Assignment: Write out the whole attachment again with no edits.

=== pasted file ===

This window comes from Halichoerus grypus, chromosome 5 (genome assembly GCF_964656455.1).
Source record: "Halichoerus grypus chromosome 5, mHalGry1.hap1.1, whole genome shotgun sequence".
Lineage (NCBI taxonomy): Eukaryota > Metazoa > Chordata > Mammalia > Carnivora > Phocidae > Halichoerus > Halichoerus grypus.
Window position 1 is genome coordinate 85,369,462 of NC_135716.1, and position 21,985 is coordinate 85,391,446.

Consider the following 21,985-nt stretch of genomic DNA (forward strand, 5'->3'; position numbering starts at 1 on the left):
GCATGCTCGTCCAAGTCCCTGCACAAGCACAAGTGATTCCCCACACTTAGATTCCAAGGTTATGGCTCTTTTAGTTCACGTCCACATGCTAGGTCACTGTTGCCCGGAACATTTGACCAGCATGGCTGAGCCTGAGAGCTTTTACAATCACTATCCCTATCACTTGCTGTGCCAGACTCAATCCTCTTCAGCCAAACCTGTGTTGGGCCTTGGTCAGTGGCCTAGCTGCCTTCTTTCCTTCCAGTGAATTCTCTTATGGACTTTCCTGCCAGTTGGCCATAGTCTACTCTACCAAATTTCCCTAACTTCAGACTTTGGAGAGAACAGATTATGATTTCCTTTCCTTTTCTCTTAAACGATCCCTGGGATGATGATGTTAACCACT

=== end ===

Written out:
This window comes from Halichoerus grypus, chromosome 5 (genome assembly GCF_964656455.1).
Source record: "Halichoerus grypus chromosome 5, mHalGry1.hap1.1, whole genome shotgun sequence".
Lineage (NCBI taxonomy): Eukaryota > Metazoa > Chordata > Mammalia > Carnivora > Phocidae > Halichoerus > Halichoerus grypus.
Window position 1 is genome coordinate 85,369,462 of NC_135716.1, and position 21,985 is coordinate 85,391,446.

Consider the following 21,985-nt stretch of genomic DNA (forward strand, 5'->3'; position numbering starts at 1 on the left):
GCATGCTCGTCCAAGTCCCTGCACAAGCACAAGTGATTCCCCACACTTAGATTCCAAGGTTATGGCTCTTTTAGTTCACGTCCACATGCTAGGTCACTGTTGCCCGGAACATTTGACCAGCATGGCTGAGCCTGAGAGCTTTTACAATCACTATCCCTATCACTTGCTGTGCCAGACTCAATCCTCTTCAGCCAAACCTGTGTTGGGCCTTGGTCAGTGGCCTAGCTGCCTTCTTTCCTTCCAGTGAATTCTCTTATGGACTTTCCTGCCAGTTGGCCATAGTCTACTCTACCAAATTTCCCTAACTTCAGACTTTGGAGAGAACAGATTATGATTTCCTTTCCTTTTCTCTTAAACGATCCCTGGGATGATGATGTTAACCACT